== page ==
In my own little team, I’m trying to build a culture where we celebrate small moments. I always take time to thank people for things and tell someone when they’ve done something good.

I think being your authentic self and sharing how we truly feel brings us closer as humans.

Mashrura Musharraf

What would you like to develop at Aalto?

Overall, my colleagues at Aalto have been very supportive of my journey. One thing that I would recommend is to improve the onboarding process for international staff. As I just went through my first evaluation, I realized that I could have done better if I had a more detailed onboarding discussion – the rules, ranking of the publications and other tenure track criteria. These things vary from country to country, and you don’t know them if you’re not from Finland.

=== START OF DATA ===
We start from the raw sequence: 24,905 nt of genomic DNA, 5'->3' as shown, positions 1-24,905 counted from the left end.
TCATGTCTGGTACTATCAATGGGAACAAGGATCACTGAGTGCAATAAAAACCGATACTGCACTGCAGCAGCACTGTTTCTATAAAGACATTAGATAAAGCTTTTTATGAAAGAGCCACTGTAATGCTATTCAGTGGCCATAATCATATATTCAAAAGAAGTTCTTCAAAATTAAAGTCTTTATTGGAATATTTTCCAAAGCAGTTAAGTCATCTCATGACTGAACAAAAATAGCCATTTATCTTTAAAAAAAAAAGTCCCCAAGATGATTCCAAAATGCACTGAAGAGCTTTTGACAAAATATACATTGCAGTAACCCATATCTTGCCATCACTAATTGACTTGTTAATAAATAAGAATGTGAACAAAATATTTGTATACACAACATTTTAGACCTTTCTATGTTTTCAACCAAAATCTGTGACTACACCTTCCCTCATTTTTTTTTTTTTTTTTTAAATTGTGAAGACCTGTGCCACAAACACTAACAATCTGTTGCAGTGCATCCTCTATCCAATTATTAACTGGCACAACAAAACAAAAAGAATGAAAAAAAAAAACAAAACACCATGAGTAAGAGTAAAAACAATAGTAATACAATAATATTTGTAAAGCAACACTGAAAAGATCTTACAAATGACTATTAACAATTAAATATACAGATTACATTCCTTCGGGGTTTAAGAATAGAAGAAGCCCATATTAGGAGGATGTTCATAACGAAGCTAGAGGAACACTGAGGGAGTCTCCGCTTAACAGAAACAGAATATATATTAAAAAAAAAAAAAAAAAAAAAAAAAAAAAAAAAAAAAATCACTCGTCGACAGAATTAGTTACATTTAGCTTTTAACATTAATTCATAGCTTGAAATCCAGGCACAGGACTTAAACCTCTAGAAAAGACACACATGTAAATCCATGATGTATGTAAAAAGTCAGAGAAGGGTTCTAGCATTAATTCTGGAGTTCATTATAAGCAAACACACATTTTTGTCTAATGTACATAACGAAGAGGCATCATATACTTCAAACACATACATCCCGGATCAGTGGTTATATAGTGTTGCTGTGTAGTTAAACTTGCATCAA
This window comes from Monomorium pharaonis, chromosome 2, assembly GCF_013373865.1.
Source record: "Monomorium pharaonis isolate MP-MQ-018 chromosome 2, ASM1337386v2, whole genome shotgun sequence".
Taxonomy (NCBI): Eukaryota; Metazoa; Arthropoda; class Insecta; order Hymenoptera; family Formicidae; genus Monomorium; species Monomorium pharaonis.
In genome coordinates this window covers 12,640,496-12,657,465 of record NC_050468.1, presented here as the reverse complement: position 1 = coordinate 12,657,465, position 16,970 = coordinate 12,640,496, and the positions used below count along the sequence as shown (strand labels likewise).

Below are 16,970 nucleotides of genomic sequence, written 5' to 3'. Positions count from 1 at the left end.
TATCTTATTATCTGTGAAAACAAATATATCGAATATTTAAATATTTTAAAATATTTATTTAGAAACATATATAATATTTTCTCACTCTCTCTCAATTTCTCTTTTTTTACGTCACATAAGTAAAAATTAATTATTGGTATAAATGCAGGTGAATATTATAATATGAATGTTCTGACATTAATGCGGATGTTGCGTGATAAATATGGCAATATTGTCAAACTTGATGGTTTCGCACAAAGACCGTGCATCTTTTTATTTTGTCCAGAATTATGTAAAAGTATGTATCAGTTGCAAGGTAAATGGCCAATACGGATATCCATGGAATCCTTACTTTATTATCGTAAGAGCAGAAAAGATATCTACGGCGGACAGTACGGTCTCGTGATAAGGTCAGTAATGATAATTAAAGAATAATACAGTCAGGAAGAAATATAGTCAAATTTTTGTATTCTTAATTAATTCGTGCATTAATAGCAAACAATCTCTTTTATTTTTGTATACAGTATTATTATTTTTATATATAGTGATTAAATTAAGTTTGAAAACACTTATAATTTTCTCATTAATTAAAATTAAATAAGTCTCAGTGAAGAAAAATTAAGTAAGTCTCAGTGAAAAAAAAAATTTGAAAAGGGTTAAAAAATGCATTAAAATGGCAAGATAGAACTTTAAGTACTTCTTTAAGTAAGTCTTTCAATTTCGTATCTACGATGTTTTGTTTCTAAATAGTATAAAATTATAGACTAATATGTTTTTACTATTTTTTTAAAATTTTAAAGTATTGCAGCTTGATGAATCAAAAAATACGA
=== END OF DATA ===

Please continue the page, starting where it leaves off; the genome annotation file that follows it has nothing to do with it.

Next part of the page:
As part of the equity, diversity, and inclusion committee at the School of Engineering, I’m active in making our teaching, research, and services better in these respects.

This is your third winter in Finland now. How do you feel about it?

November was hard. I think it was dark all the time. I came to work in the dark and I went home in the dark. The first year it hit me hard, and the second year was maybe a little bit better. But this year I’ve been very mindful about things. I’m taking my vitamin D and doing my workouts.

I’m not a very outgoing or adventurous person and not a winter person either, but now with my three-year old boy, I’m exploring what we can do together. I’m taking him for walks, and we build snowmen together. He’s teaching me how to enjoy winter.

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Walk in my shoes

If you would like to share your story for the Walk in My Shoes series, please contact Tiina Aulanko-Jokirinne. Walk in my shoes is part of the Aalto Cultural Development project led by Carita Pihlman.